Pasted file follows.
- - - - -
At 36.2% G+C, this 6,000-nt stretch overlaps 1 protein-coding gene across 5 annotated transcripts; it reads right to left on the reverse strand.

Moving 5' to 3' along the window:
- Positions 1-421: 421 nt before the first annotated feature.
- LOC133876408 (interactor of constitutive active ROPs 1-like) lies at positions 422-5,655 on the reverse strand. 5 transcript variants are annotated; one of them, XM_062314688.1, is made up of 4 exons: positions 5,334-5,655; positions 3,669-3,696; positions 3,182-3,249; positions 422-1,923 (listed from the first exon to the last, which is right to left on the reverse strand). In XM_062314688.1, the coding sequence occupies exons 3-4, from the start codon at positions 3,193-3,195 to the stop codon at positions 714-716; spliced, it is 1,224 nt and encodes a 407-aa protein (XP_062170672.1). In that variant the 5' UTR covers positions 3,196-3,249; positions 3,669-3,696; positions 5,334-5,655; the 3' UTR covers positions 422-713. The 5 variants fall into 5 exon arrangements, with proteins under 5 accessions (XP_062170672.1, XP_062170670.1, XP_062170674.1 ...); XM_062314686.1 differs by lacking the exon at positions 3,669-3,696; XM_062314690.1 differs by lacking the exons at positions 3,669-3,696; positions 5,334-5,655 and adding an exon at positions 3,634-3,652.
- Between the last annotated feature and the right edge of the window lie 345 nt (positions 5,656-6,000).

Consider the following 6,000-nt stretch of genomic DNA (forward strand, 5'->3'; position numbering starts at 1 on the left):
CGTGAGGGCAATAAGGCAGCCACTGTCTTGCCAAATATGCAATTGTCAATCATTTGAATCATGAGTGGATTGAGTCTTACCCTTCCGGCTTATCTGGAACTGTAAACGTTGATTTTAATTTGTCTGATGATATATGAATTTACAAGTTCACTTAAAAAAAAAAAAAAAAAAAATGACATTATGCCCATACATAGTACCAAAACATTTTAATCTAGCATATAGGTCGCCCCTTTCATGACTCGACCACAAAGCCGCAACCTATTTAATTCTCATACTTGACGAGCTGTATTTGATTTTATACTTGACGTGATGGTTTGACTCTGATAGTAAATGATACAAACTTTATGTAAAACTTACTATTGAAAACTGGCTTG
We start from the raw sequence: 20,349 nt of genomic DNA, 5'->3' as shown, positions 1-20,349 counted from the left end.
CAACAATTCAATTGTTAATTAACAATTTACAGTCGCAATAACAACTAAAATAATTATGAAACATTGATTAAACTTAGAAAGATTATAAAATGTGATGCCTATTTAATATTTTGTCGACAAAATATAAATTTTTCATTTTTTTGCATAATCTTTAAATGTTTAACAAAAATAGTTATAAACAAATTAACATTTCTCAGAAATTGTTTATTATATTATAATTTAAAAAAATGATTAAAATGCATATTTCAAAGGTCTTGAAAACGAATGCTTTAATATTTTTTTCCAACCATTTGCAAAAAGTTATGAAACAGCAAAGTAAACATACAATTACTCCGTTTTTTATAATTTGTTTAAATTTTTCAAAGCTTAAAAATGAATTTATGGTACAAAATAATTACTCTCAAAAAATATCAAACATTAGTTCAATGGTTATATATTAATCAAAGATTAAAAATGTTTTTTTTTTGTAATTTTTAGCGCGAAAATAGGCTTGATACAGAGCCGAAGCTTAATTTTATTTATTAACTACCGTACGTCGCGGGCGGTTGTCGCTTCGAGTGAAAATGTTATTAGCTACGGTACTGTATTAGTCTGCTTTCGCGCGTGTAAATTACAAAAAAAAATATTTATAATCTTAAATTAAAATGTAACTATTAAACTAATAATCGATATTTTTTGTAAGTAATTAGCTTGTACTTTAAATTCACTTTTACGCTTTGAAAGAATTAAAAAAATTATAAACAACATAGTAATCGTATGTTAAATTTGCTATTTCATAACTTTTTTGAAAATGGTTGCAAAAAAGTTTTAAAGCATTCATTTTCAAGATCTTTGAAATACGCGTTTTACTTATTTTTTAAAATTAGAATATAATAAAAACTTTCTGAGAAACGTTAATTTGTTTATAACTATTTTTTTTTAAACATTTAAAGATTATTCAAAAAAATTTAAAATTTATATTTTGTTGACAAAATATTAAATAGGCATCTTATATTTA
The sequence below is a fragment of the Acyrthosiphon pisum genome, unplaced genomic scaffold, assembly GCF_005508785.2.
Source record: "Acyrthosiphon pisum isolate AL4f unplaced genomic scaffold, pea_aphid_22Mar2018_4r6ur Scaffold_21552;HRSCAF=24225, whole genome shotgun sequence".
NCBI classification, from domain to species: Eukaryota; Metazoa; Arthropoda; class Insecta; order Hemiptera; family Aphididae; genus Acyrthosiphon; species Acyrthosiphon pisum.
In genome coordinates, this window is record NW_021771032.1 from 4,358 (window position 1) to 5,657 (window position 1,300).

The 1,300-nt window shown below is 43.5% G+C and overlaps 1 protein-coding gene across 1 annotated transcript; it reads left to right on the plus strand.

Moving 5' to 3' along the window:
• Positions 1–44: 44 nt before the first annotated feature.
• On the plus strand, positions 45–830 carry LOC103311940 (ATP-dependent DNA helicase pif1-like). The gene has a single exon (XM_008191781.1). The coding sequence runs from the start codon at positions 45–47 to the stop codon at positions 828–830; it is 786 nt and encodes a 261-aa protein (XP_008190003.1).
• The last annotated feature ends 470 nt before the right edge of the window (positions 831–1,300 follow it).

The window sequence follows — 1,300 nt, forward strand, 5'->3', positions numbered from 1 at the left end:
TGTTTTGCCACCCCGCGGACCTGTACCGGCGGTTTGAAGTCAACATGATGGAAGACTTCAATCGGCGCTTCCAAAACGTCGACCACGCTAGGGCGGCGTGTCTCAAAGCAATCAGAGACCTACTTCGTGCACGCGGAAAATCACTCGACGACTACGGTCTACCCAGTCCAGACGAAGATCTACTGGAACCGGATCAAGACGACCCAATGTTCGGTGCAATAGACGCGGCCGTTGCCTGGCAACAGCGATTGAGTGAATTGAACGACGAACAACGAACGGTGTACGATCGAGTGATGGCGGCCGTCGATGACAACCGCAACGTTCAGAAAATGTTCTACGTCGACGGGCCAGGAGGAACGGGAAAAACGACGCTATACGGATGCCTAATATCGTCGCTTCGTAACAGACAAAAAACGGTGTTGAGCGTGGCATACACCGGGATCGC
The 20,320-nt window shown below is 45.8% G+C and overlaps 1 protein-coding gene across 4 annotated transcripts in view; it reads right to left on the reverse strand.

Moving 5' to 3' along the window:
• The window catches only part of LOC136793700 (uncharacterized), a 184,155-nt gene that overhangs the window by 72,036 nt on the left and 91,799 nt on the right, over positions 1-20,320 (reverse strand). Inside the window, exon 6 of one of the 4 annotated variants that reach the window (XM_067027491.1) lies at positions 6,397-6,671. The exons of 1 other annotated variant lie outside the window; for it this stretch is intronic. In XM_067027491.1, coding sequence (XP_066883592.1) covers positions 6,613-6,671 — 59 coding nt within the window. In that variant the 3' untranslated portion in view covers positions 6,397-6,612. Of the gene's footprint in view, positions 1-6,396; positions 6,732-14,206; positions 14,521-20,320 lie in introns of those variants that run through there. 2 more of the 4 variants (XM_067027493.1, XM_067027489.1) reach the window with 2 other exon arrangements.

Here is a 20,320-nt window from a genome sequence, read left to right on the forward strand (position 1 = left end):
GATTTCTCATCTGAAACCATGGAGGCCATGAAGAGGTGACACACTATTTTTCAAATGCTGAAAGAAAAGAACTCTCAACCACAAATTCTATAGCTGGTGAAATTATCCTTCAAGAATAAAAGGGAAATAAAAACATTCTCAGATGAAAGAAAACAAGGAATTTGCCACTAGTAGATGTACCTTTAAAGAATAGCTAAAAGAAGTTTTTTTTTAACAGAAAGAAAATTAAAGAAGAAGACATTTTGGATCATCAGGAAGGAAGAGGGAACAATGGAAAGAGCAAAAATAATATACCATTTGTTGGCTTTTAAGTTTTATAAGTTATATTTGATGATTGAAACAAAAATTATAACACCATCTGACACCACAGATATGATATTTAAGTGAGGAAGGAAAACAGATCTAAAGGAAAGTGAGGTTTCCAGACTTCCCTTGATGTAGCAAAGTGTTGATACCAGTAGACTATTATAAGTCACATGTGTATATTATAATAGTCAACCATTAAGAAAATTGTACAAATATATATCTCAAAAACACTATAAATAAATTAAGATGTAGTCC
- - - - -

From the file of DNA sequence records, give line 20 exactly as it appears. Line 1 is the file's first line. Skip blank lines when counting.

TGTTTTGCCACCCCGCGGACCTGTACCGGCGGTTTGAAGTCAACATGATGGAAGACTTCAATCGGCGCTTCCAAAACGTCGACCACGCTAGGGCGGCGTGTCTCAAAGCAATCAGAGACCTACTTCGTGCACGCGGAAAATCACTCGACGACTACGGTCTACCCAGTCCAGACGAAGATCTACTGGAACCGGATCAAGACGACCCAATGTTCGGTGCAATAGACGCGGCCGTTGCCTGGCAACAGCGATTGAGTGAATTGAACGACGAACAACGAACGGTGTACGATCGAGTGATGGCGGCCGTCGATGACAACCGCAACGTTCAGAAAATGTTCTACGTCGACGGGCCAGGAGGAACGGGAAAAACGACGCTATACGGATGCCTAATATCGTCGCTTCGTAACAGACAAAAAACGGTGTTGAGCGTGGCATACACCGGGATCGC